ABA files amicus brief supporting judicial independence

The American Bar Association filed an amicus brief on Sept. 5 with the U.S. Supreme Court, urging the court to uphold congressional protections for removal without cause provided to certain administrative law judges (ALJs) in agencies such as the Securities and Exchange Commission.

The Supreme Court has accepted an SEC-related case for its term beginning Oct. 2 that raises three legal questions. The ABA amicus brief addresses only one of those questions: namely, whether Congress violated Article II of the U.S. Constitution by granting some administrative law judges protections against removal without cause.

Under the Administrative Procedure Act (APA), ALJs across federal agencies have been protected against removal without cause or good reasons, as established by the independent Merit Systems Protection Board. In May 2022, a divided three-judge panel of the U.S. Court of Appeals for the 5th Circuit held that those protections violated Article II’s requirement that the president be able to ensure that the laws be faithfully executed.

The Supreme Court granted the SEC’s petition for review of the 5th Circuit’s decision. The ABA amicus brief, in support of the SEC on that question, notes that the association has a “long history of supporting decisional independence for judges, including all administrative adjudicators.”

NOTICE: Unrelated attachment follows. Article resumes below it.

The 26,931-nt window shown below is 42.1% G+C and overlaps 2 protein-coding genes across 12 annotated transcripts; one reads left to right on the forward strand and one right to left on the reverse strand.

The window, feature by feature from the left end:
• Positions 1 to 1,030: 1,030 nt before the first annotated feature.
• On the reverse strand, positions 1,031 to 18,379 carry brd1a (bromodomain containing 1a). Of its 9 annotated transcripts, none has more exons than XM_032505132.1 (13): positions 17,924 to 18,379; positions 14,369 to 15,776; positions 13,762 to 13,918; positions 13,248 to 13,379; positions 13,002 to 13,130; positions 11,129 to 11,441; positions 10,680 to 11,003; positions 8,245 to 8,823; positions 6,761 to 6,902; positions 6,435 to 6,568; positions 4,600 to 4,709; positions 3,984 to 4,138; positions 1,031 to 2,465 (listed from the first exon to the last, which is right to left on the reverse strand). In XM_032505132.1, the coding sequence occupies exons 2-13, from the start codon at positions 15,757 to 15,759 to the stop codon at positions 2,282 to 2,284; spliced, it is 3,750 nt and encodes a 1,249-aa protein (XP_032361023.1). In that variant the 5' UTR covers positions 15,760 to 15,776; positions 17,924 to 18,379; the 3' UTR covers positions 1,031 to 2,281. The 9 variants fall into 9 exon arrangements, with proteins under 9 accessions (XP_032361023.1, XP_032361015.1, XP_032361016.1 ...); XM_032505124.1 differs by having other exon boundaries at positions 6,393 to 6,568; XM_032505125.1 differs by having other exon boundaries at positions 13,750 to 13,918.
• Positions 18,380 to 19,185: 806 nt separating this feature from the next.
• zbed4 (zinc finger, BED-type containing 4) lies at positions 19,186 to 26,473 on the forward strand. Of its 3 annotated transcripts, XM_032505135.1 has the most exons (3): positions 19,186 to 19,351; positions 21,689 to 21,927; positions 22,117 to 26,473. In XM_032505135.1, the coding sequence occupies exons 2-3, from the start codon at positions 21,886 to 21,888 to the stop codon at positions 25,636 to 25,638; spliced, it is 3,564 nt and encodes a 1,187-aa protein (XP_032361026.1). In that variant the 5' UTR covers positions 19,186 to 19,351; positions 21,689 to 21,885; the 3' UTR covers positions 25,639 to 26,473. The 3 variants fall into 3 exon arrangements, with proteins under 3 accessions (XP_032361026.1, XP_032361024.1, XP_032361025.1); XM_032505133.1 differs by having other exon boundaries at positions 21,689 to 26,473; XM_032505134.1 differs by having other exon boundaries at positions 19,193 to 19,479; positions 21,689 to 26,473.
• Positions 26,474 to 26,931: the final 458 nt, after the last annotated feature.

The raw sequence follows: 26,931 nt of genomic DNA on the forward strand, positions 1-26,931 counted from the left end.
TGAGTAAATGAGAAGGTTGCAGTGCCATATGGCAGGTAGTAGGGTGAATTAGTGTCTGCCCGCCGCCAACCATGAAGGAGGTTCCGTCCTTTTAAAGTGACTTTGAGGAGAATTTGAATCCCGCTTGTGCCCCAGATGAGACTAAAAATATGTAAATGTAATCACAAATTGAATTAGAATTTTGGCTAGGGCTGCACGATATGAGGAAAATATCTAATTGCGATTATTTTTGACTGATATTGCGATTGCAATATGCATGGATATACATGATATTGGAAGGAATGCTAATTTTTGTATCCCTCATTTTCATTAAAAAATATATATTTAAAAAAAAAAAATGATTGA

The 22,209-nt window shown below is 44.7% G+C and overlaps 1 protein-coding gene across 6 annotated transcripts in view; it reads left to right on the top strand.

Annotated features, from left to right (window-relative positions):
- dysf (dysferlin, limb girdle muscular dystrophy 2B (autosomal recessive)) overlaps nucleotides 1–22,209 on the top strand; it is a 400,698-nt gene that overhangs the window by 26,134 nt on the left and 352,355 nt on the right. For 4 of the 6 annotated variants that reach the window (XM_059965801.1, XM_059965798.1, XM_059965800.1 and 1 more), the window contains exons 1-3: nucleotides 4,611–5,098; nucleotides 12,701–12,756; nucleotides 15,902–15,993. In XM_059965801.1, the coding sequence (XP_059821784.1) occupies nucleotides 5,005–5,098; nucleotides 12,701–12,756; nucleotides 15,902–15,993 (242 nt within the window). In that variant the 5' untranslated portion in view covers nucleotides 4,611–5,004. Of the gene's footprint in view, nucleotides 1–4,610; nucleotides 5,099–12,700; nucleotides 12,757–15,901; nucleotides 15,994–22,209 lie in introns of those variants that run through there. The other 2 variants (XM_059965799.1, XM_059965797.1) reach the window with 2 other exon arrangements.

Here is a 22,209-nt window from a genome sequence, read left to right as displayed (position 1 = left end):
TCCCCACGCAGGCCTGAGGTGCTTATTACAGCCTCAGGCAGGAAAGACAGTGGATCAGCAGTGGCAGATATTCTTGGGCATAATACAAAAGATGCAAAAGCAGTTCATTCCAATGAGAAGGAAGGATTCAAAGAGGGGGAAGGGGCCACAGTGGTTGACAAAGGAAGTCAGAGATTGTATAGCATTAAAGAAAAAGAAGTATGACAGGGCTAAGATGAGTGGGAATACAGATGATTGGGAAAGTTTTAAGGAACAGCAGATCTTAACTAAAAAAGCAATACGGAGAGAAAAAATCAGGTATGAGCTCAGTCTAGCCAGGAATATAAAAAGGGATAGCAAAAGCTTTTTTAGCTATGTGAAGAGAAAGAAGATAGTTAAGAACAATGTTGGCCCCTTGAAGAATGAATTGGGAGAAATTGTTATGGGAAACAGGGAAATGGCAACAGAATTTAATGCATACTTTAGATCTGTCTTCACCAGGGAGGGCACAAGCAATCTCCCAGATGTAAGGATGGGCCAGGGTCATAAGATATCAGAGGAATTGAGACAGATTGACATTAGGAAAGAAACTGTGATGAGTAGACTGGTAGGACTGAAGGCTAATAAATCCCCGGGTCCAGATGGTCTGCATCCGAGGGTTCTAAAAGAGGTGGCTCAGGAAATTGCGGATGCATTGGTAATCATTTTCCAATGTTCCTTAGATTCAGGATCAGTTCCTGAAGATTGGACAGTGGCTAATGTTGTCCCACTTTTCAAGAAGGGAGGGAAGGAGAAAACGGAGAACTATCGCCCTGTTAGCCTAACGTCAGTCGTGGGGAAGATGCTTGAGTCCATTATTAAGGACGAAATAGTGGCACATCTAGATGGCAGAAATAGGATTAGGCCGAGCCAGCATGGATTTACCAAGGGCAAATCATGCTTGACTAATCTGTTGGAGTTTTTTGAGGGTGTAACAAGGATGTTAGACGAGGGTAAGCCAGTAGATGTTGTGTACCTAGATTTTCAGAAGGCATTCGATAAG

“The provisions of the APA are intended to protect the decisional independence of ALJs by preventing discharge without good cause,” the ABA brief said. It added: “APA and agency removal restrictions give ALJs the decisional independence they need to maintain public confidence in their decisions.”

The brief said the decisions of administrative law judges should be “unaffected by personal interest or threats or pressure from any source.”

The case could significantly shift how federal administrative law functions. The Congressional Research Service has said the 5th Circuit’s decision “calls ALJs’ statutory removal protection into question across the federal bureaucracy … (and) would appear to mark a major shift in administrative law.”